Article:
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Classic description of Normal-pressure hydrocephalus

A 75-year-old man is brought in to your office by his wife. She complains that he is not the same over the last 6 months. His memory is failing him, he has difficulty walking (especially when he initiates walking), and he is incontinent of urine. Which of the following is the most likely diagnosis based on his history?
  • A) Alzheimer's disease
  • B) Parkinson's disease
  • C) Normal-pressure hydrocephalus
  • D) Pick's disease
  • E) Progressive supranuclear palsy

The answer is (C)
Normal-pressure hydrocephalus (NPH) is a cause of dementia in the elderly. It may be caused by previous insult to the brain, usually as a result of a subarachnoid hemorrhage or diffuse meningitis that presumably results in scarring of the arachnoid villi over the brain convexities where cerebrospinal fluid (CSF) absorption usually occurs. However, elderly NPH patients seldom have a history of predisposing disease.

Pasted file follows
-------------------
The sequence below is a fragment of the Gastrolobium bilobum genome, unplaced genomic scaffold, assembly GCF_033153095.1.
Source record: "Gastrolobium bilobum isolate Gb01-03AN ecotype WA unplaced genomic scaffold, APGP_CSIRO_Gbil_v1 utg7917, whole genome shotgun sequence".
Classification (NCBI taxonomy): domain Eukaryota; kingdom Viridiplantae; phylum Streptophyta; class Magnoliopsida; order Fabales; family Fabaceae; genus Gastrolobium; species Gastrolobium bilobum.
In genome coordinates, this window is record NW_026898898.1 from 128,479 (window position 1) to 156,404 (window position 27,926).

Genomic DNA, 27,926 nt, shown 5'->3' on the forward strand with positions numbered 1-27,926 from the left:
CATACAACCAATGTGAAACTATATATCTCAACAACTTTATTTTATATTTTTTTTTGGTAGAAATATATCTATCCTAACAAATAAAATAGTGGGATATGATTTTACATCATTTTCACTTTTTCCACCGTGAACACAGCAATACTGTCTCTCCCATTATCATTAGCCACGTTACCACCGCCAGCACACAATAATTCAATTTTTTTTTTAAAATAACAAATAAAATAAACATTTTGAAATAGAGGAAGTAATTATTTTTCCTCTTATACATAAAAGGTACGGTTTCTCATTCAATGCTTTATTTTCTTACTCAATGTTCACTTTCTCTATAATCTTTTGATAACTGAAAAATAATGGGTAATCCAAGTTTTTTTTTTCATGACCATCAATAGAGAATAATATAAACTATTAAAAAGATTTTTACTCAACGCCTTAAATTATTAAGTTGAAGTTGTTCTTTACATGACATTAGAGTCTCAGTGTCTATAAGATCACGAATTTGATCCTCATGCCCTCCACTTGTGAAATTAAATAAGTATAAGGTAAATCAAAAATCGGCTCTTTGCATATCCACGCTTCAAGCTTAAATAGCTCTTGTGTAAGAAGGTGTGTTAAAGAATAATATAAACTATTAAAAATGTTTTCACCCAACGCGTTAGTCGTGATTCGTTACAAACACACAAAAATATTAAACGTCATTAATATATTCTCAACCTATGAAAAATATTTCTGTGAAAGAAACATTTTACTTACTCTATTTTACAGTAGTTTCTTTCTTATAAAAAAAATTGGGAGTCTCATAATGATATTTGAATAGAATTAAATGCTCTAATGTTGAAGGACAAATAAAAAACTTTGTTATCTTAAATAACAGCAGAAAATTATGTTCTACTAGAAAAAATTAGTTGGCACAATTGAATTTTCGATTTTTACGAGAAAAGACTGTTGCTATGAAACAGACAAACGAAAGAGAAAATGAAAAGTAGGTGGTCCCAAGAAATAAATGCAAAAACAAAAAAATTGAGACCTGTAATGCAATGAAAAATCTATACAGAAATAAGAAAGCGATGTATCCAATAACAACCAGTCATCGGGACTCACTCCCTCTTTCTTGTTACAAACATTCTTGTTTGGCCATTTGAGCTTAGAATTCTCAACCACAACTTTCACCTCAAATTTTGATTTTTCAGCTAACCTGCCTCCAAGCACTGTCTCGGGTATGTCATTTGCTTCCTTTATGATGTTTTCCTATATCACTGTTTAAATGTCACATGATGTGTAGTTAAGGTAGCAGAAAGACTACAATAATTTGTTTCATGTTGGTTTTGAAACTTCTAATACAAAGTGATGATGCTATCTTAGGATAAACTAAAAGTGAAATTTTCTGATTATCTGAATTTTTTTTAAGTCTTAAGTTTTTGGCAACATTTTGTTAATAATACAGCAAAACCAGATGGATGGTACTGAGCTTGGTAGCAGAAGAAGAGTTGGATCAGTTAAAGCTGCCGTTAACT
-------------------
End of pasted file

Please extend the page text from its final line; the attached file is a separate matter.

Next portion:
NPH classically consists of dementia, apraxia of gait, and incontinence, but many patients with these symptoms do not have NPH. Typically, motor weakness and staggering are absent, but initiation of gait is hesitant—described as a “slipping clutch” or “feet stuck to the floor” gait—and walking eventually occurs. NPH has also been associated with various psychiatric manifestations that are not categorical. NPH should be considered in the differential diagnosis of any new mental status changes in the elderly.

CT or MRI and a lumbar puncture are necessary for diagnosis. On CT or MRI, the ventricles are dilated. CSF pressure measured by a lumbar puncture is normal. A limited improvement after removing about 50 mL of CSF indicates a better prognosis with shunting. Radiographic or pressure measurements alone do not seem to predict response to shunting. Shunting CSF from the dilated ventricles sometimes results in clinical improvement, but the longer the disease has been present, the less likely shunting will be curative.

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